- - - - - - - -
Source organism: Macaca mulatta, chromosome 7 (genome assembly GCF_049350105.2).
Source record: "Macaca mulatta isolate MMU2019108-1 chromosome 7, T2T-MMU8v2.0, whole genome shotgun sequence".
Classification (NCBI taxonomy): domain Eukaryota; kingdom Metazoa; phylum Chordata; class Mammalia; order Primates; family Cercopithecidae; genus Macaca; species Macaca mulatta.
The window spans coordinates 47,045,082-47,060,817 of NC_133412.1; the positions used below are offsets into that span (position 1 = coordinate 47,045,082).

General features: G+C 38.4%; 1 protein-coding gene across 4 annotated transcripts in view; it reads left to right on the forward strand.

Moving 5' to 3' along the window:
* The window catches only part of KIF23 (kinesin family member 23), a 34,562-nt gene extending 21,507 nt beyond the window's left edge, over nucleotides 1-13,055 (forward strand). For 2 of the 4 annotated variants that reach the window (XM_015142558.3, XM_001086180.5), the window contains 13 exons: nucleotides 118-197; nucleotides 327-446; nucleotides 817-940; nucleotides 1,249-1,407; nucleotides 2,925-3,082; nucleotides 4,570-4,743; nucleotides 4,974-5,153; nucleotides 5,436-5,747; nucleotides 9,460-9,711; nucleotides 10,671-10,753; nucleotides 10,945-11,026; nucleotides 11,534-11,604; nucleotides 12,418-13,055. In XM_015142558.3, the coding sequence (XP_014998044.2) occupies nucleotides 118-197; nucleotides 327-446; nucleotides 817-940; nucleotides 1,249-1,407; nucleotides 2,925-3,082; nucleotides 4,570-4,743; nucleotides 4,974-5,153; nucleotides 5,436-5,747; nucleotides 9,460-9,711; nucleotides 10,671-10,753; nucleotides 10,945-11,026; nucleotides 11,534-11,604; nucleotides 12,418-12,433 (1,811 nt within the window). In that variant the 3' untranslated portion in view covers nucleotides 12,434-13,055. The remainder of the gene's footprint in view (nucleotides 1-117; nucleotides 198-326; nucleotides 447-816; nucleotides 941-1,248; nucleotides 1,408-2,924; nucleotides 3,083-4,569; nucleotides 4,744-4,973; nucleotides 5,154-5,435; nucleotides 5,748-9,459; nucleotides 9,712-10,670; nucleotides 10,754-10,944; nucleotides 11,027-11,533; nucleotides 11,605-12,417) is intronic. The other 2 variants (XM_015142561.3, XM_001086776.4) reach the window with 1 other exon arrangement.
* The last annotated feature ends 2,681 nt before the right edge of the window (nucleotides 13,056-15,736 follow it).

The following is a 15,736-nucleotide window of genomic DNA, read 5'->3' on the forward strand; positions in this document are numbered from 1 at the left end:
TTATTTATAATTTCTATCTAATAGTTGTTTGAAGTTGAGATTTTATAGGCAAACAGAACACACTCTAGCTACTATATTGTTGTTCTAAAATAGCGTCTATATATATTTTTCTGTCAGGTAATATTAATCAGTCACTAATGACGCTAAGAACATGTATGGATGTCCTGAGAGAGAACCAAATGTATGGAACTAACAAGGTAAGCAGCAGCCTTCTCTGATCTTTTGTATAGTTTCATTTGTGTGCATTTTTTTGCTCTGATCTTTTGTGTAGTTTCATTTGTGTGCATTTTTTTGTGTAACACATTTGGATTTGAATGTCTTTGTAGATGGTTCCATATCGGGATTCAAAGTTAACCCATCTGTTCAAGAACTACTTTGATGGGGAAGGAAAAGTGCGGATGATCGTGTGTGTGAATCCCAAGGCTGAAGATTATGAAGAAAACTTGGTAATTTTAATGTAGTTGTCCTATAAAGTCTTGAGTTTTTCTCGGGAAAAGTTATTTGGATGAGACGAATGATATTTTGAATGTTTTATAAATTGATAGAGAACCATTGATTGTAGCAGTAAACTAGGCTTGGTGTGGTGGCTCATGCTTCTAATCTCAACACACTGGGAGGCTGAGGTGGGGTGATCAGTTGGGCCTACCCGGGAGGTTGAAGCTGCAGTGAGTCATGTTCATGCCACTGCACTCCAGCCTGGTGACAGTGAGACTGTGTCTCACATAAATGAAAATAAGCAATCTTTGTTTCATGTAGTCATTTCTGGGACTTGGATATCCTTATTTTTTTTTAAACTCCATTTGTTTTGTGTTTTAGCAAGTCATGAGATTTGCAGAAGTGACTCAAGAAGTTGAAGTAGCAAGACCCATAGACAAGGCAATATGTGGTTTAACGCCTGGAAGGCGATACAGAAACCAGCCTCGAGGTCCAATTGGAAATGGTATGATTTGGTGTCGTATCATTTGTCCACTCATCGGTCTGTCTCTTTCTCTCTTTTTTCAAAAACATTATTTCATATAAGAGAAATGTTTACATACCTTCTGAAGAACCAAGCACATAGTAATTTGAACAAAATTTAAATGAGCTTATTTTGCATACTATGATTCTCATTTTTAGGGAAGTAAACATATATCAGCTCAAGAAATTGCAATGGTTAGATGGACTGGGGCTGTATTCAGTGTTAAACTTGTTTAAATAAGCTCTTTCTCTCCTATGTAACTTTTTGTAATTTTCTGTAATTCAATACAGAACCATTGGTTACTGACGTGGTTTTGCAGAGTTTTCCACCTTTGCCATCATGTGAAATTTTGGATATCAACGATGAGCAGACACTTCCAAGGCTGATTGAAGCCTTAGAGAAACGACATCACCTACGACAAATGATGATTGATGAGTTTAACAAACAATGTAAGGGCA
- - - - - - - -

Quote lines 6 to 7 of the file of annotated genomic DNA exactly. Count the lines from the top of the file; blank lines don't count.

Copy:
Moving 5' to 3' along the window:
* The window catches only part of KIF23 (kinesin family member 23), a 34,562-nt gene extending 21,507 nt beyond the window's left edge, over nucleotides 1-13,055 (forward strand). For 2 of the 4 annotated variants that reach the window (XM_015142558.3, XM_001086180.5), the window contains 13 exons: nucleotides 118-197; nucleotides 327-446; nucleotides 817-940; nucleotides 1,249-1,407; nucleotides 2,925-3,082; nucleotides 4,570-4,743; nucleotides 4,974-5,153; nucleotides 5,436-5,747; nucleotides 9,460-9,711; nucleotides 10,671-10,753; nucleotides 10,945-11,026; nucleotides 11,534-11,604; nucleotides 12,418-13,055. In XM_015142558.3, the coding sequence (XP_014998044.2) occupies nucleotides 118-197; nucleotides 327-446; nucleotides 817-940; nucleotides 1,249-1,407; nucleotides 2,925-3,082; nucleotides 4,570-4,743; nucleotides 4,974-5,153; nucleotides 5,436-5,747; nucleotides 9,460-9,711; nucleotides 10,671-10,753; nucleotides 10,945-11,026; nucleotides 11,534-11,604; nucleotides 12,418-12,433 (1,811 nt within the window). In that variant the 3' untranslated portion in view covers nucleotides 12,434-13,055. The remainder of the gene's footprint in view (nucleotides 1-117; nucleotides 198-326; nucleotides 447-816; nucleotides 941-1,248; nucleotides 1,408-2,924; nucleotides 3,083-4,569; nucleotides 4,744-4,973; nucleotides 5,154-5,435; nucleotides 5,748-9,459; nucleotides 9,712-10,670; nucleotides 10,754-10,944; nucleotides 11,027-11,533; nucleotides 11,605-12,417) is intronic. The other 2 variants (XM_015142561.3, XM_001086776.4) reach the window with 1 other exon arrangement.